Tuesday, April 1, 2014
Court Revives Suit Over Deadly Shooting by Anaheim Police
En Banc Ruling Says Inconsistencies in Officers’ Testimony Created Triable Issues of Fact
By KENNETH OFGANG, Staff Writer
The Ninth U.S. Circuit Court of Appeals, in an en banc ruling yesterday, reinstated a portion of a lawsuit accusing Anaheim police of unlawful use of deadly force.
In a 7-4 decision, the court said there was enough evidence for the family of Adolf Anthony Sanchez Gonzalez to have a jury decide their claim that there was no need for officers to shoot Gonzalez at the culmination of a 45-minute chase.
The court was unanimous, however, in finding that officers had no ulterior motives, upholding the dismissal of the plaintiffs’ substantive due process claim. The judges also agreed, without dissent, that the officers’ conduct prior to the shooting was reasonable as a matter of law.
The court last October granted en banc rehearing of a 2-1 decision in favor of the city and two officers. That divided panel affirmed an order by U.S. District Judge Percy Anderson of the Central District of California, who granted summary judgment in connection with the 2009 incident.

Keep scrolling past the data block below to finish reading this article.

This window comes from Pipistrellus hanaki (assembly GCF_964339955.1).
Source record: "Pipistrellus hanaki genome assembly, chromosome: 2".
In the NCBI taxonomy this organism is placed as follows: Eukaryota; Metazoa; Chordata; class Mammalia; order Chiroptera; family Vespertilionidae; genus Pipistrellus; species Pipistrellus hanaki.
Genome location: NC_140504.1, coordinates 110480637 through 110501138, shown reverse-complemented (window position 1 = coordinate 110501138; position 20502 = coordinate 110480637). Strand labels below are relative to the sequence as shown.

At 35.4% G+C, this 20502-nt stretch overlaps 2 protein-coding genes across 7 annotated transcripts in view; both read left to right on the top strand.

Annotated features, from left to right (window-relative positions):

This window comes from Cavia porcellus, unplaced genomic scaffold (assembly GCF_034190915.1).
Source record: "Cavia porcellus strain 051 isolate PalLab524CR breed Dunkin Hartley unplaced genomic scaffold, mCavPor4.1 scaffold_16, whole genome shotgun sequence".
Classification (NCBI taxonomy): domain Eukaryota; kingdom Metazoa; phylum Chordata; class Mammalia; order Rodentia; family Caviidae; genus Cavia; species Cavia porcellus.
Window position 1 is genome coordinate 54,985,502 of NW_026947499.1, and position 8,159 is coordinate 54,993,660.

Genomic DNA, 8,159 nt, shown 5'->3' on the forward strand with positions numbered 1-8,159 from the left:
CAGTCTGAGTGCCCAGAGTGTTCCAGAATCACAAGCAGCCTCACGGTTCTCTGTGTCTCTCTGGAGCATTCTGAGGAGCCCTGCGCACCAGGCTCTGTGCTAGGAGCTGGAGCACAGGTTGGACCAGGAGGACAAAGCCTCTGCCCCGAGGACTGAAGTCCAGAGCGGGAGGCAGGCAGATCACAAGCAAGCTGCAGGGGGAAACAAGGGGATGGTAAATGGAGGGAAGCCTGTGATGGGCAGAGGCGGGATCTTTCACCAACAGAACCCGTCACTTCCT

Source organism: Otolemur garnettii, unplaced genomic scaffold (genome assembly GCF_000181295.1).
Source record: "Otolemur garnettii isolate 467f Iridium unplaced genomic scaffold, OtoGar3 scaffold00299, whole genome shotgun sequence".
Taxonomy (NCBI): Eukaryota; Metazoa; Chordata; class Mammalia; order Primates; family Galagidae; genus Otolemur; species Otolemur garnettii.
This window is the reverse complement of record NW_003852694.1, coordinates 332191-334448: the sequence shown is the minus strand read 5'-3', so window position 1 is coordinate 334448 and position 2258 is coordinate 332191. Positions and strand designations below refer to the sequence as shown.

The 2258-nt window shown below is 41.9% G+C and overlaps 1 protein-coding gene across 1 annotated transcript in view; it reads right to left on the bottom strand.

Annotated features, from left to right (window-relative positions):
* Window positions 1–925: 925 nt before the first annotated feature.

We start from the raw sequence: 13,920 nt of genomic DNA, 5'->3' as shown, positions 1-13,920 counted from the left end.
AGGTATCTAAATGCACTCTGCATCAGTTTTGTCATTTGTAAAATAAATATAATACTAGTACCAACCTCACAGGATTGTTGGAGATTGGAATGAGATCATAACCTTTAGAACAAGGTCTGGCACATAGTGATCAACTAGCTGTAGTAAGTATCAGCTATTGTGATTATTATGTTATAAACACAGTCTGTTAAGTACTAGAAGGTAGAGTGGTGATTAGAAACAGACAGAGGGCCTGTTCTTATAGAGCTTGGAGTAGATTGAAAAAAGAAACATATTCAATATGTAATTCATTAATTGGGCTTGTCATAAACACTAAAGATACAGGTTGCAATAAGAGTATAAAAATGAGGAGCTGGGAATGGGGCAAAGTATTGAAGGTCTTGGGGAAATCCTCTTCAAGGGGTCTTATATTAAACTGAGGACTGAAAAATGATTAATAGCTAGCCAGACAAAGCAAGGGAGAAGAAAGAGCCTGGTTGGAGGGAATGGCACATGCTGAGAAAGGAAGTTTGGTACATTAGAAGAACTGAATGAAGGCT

Officers Daron Wyatt and Matthew Ellis said Gonzalez cut them off while they were turning left to respond to a call regarding a transient at 2 a.m. A minute or two later, unable to locate the transient, they returned to where Gonzalez had cut them off and saw his van at a gas station.
They ran Gonzalez’s license plate number, learned the van had been involved in a previous narcotics stop, and decided to follow him. The officers said they pulled the van over because it was weaving within its lane, and that they struggled with Gonzalez as he tried to get rid of what appeared to be a controlled substance by ingesting it.
Punches to the Face
Wyatt radioed for help, entered from the passenger side, and began punching Gonzalez in the face. He said he did so because he believed that the motorist was attempted to hit Ellis, although Ellis testified Gonzalez did not hit him.
Gonzalez put the van in drive and accelerated with Wyatt still in the passenger seat, traveling at a speed that the officers estimated to be about 50 mph.
Wyatt shot Gonzalez in the head after he allegedly refused his command to stop. The van hit a parked vehicle before coming to a stop.
Gonzalez’s family sued the city and the officers for violation of the decedent’s Fourth Amendment right to be free from excessive force and for violation of their own substantive due process right to familial association.
Judge Diarmuid F. O’Scannlain, joined by Senior Judge Stephen S. Trott, said the amount of force used was reasonable as a matter of law. But Judge Richard Clifton dissented.
Clifton yesterday wrote for the en banc majority, which included Judges Barry G. Silverman, Susan P. Graber, M. Margaret McKeown, Ronald M. Gould, Marsha S. Berzon, and Morgan Christen.
Trott and Chief Judge Alex Kozinski authored dissents, which were joined by each other and by Judges Richard C. Tallman and Carlos T. Bea.